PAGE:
In 1998, Penelope moved to Florida, and became one more septuagenarian in the once-proud Lavender Cilantro Villas — nomenclature chosen for the gaudy color scheme, and not the obscure connotation of herbaceous immortality.
“Ms. Webb,” the letter from the housing authority started. Penelope was delighted with these letters. They usually came months after a new resident moved in.
“We are writing because your yard violates blah, blah, blah,” Penelope mimicked. “Gardens are for decorative flowers, not vegetables.”
Penelope detested supermarket herbs. The front yard got the sun, and so, Penelope replaced the postage stamp sized lawn with coriander, and a smattering of dill, lavender, oregano, and parsley. The latter four being safeguards in case the coriander didn’t work.
No one knew how old Penelope was, as she outlived all her original neighbors.
At what Cost?
He needed to work faster. Time was running out faster than he could afford.
He was working furiously at a table covered haphazardly in unrecognizable glass laboratory equipment. Papers were strewn everywhere, almost completely black with ink. Under the ambient light of glowing test tubes, his white hair and wrinkles were especially prominent, casting deep lines across his face, scars of a long life.
All at once as the last few drops of the glowing liquid came out of his dropper into a bowl of opaque black liquid the light disappeared. In a motion denoting years of practice, he took up the small blade he had at the ready and cut the tip of his finger, creating a steady drip of blood over the bowl. As the first drop landed, the darkness of the room was replaced with a deep red glow, and instead of spreading out across the black surface, the blood quickly formed a column straight up towards the man’s finger, the connection was made, a blinding flash of light, and the man was thrown against the wall.
He was immediately able to feel the long sought for changes taking place throughout his body. His skin tightened, his hair grew darker and darker until his whole visage was that of a young man.
His mind, however, was in a state of complete chaos. The mental acuity that he held voraciously onto for years was rapidly leaving, and in its place flooded the memories and images of the blasphemous deeds and innocent souls destroyed to accomplish what he had done.
As all the of his years of alchemical and esoteric learning left him, the vestiges of his mind were able to feel the last of what had made him human leave him, leaving only the beast hidden within his soul to reign within his body.
By Papileser Eilitharl
A loud, thunderous boom shook the earth as Henry awoke with a start. The constant pounding of artillery had struck far closer than before.
As he jumped up and threw on his jacket, he saw he wasn’t the only one startled awake by the blast. Dozens of other soldiers were throwing on boots and jackets, snatching up guns and helmets as they rushed out of the bunker. He grabbed the book he was reading and tucked it into his breast pocket, threw his helmet on his head, and grabbed his rifle as he bolted out of the barracks.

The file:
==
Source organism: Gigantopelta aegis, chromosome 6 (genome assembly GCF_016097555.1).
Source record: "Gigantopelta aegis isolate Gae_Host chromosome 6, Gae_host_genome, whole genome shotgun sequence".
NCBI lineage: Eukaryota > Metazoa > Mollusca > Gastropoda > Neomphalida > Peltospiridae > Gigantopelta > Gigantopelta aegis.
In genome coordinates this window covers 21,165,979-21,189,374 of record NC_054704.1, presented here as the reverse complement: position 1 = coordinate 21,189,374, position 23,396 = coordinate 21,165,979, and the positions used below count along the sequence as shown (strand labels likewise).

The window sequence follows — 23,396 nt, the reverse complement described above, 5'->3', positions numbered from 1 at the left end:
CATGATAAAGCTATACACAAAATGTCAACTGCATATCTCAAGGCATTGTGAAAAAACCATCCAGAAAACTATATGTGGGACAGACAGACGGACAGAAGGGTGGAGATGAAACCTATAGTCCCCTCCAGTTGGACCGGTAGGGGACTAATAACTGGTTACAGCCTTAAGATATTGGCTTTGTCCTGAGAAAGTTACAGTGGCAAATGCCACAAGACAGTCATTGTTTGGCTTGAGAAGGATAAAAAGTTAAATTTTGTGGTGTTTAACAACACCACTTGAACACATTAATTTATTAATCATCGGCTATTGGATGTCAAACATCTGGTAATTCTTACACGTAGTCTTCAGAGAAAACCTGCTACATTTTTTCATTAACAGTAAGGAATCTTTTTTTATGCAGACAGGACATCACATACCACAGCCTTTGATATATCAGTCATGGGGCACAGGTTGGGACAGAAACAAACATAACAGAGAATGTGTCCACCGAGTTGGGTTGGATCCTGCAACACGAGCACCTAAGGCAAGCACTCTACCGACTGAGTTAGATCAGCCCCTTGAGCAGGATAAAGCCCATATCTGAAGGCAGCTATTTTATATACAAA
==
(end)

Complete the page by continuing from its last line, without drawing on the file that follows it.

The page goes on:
Earth-shaking explosions accompanied the deluge as if a constant thunder was brewing in the clouds. Men drenched in rain and sweat stood on the raised platform along the trench, rifles cracking away at the enemy lines. Officers screamed out orders, lining up soldiers near the ladders. A shell detonating nearby blasted dirt and debris into the air, sending soldiers ducking for cover.
Henry felt himself being pulled to his feet as his officer barked orders in his face, but he couldn’t hear anything over the piercing ring of the aftershock. The officer reached into his jacket and yanked out the book, holding it up for everyone to see. He shouted, “They’re gonna write one of these about us! So let’s give ‘em something to write about!” The soldiers yelled as bagpipes and whistles blew. Scrambling out of the trench like a swarm of ants from a disturbed mound, they charged across the barren wasteland of their own creation.
In moments, the charging soldiers were being torn apart by the ballistic maelstrom. Henry was blasted in the chest and thrown back into an artillery crater. Suddenly there was only darkness.
Thirty years had passed since that night. Henry stood at the edge of the crater that had sheltered him from the firestorm. He looked back to the ridgeline, where just before the trench, a stone marker immortalized, “Here lie the brave 15th Company”. Henry reached into his breast pocket to retrieve a small book, the rifle bullet still lodged in it.
Fragments of What Remains (Oneiron Universe)
By: Insania404 [Private Repost]
Alfred turned to the picture again, the three figures on its surface blissfully unaware of their unfortunate futures. He caught a glimpse of a grotesquely thin creature in his periphery and sighed as he turned to face him.